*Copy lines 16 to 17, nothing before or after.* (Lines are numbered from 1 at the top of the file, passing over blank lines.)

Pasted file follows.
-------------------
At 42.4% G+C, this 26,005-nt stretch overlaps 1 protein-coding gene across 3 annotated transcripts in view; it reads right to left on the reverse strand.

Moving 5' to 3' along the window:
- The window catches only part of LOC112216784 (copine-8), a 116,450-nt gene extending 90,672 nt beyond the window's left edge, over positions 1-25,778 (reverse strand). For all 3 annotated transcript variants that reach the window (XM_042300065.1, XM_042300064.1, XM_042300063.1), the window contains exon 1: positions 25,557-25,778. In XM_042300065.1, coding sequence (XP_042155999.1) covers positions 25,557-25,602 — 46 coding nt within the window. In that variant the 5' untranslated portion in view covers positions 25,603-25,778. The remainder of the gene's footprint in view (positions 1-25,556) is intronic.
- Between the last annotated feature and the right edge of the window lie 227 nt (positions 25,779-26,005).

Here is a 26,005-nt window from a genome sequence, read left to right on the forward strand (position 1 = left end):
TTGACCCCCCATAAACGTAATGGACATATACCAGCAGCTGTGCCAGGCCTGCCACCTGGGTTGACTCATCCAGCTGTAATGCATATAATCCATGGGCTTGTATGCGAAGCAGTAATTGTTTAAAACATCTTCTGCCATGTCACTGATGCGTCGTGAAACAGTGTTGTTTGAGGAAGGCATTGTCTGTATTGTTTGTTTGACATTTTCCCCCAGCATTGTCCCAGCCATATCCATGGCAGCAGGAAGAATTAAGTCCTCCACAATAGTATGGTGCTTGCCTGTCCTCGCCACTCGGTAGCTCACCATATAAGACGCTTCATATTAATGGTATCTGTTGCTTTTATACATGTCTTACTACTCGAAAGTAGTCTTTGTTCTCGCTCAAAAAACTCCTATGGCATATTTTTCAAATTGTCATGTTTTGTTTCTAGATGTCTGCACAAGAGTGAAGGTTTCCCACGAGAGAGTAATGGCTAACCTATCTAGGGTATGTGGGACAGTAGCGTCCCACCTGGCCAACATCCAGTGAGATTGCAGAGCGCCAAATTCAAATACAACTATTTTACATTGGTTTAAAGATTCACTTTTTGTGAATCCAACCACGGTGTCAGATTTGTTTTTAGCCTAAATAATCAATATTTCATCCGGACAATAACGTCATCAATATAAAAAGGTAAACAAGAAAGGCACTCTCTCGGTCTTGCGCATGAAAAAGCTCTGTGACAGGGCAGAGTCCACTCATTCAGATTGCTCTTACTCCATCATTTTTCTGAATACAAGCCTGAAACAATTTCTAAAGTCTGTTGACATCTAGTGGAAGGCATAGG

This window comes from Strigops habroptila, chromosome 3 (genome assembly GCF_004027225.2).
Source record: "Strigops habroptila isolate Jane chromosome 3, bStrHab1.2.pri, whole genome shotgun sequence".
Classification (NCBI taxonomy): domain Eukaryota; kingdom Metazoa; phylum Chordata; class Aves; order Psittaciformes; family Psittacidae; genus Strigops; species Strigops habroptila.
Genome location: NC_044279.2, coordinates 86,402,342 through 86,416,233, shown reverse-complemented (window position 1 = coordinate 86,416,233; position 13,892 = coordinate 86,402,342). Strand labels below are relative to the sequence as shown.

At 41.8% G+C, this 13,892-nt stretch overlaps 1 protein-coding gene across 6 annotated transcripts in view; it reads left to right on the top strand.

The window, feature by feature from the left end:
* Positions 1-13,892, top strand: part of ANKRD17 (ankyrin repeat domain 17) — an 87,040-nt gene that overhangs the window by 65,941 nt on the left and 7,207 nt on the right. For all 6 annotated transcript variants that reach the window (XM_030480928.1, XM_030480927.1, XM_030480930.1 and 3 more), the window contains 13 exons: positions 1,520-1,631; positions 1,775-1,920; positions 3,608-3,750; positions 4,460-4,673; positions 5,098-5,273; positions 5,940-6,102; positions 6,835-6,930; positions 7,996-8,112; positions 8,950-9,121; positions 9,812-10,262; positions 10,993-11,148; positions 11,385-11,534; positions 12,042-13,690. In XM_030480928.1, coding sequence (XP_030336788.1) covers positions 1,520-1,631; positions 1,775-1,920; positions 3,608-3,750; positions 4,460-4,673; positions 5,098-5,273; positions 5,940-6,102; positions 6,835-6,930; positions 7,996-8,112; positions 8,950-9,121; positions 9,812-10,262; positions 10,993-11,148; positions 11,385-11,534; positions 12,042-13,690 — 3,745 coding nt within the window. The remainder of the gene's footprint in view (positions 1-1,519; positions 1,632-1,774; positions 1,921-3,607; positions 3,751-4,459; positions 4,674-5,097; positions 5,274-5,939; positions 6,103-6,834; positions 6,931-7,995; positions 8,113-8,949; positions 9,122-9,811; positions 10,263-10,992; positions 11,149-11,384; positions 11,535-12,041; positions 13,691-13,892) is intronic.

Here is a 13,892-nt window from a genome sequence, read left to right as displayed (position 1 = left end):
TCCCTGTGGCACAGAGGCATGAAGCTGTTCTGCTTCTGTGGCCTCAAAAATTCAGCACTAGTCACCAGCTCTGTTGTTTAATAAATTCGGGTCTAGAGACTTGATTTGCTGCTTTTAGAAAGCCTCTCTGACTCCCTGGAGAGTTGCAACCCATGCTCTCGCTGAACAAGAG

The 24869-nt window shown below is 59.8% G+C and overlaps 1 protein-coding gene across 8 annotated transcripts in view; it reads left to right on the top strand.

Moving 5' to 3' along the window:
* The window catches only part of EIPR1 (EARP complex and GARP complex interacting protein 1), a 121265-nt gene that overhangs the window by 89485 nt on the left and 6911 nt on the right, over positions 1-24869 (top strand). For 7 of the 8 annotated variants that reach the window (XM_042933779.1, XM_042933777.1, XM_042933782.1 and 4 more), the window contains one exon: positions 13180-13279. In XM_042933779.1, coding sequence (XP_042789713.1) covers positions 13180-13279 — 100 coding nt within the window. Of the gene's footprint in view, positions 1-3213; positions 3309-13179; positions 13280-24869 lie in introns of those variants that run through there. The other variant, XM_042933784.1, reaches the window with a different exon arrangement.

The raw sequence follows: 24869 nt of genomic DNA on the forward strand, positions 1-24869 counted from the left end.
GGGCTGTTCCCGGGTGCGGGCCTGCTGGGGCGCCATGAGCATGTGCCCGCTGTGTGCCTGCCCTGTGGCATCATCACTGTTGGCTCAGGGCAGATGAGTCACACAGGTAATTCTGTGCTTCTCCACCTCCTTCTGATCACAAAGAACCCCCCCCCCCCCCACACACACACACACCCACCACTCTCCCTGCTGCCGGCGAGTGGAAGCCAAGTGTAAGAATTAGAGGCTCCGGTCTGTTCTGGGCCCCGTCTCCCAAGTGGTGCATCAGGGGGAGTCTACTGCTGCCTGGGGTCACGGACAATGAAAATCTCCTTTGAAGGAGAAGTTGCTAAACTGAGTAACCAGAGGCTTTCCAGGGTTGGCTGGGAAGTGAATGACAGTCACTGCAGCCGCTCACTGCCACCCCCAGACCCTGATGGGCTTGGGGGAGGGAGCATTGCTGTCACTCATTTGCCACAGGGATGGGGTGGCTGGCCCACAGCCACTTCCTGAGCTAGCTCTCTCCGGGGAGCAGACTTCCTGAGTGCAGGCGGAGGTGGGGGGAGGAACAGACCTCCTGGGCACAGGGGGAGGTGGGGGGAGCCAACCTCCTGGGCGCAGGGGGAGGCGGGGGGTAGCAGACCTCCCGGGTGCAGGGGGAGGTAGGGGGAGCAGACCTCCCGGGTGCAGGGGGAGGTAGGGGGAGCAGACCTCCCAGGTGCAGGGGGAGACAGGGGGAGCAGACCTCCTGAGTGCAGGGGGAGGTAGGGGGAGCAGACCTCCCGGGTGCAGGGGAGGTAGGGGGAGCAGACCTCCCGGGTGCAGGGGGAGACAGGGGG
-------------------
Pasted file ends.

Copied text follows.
The 24869-nt window shown below is 59.8% G+C and overlaps 1 protein-coding gene across 8 annotated transcripts in view; it reads left to right on the top strand.

Moving 5' to 3' along the window: